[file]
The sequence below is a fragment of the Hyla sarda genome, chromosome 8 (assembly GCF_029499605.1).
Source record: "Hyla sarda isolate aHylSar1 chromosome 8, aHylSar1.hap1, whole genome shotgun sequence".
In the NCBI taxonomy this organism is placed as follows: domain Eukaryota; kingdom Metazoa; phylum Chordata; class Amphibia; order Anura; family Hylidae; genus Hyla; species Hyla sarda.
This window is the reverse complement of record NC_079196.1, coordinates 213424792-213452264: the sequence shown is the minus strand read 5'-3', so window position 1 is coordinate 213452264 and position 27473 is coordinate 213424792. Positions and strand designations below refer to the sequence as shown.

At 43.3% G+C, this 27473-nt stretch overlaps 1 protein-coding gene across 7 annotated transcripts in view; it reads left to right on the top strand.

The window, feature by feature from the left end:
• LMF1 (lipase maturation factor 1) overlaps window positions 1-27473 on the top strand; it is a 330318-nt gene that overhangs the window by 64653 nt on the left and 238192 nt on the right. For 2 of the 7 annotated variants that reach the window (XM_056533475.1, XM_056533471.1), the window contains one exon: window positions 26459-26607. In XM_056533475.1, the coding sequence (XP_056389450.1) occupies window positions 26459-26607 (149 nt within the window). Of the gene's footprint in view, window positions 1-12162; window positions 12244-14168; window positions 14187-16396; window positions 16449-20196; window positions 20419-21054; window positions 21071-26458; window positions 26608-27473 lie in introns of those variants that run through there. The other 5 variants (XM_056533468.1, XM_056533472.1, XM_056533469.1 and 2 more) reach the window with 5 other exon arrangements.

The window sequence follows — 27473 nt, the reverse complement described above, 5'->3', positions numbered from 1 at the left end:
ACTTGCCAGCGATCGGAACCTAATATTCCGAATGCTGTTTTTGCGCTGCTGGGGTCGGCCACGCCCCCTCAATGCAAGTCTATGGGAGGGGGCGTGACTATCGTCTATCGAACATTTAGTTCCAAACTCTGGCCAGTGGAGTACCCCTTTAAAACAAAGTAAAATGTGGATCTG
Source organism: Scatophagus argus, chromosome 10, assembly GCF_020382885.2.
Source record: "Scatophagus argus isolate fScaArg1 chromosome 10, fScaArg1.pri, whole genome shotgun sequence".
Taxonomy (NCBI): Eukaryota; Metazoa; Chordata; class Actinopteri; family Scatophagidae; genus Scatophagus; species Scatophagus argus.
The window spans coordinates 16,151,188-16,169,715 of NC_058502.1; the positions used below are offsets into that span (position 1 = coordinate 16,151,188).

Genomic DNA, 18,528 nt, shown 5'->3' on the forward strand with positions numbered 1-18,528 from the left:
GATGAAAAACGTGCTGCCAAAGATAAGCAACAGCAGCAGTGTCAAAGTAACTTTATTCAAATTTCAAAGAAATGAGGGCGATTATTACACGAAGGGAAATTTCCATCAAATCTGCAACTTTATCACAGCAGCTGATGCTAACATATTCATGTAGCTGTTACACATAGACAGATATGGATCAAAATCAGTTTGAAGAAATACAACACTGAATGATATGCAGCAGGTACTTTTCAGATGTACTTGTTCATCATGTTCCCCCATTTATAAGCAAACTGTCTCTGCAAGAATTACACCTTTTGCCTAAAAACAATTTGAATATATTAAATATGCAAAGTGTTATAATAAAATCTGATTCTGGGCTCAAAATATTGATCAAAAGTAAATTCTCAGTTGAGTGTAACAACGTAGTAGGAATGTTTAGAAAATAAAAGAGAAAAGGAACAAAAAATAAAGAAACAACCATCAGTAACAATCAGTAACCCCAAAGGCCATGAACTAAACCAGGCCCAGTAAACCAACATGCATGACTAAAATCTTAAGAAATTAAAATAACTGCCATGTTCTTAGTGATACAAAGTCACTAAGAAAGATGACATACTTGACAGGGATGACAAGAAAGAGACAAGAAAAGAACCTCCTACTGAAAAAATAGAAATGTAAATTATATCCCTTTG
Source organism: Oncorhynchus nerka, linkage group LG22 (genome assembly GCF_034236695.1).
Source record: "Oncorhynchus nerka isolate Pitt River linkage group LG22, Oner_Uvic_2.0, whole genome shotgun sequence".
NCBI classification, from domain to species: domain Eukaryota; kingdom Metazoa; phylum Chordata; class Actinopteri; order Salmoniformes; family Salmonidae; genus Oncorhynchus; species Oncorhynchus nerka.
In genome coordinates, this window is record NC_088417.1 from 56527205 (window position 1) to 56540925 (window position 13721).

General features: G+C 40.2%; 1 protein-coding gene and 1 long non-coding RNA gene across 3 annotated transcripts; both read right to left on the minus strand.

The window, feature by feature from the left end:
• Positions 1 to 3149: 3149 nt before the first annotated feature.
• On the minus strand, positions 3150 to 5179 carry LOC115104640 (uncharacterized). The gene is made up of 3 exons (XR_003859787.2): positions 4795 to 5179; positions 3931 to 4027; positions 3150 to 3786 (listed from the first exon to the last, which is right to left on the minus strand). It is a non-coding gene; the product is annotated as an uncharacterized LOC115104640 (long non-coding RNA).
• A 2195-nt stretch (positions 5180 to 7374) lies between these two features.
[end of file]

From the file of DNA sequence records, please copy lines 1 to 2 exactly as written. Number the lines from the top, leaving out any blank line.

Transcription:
The sequence below is a fragment of the Hyla sarda genome, chromosome 8 (assembly GCF_029499605.1).
Source record: "Hyla sarda isolate aHylSar1 chromosome 8, aHylSar1.hap1, whole genome shotgun sequence".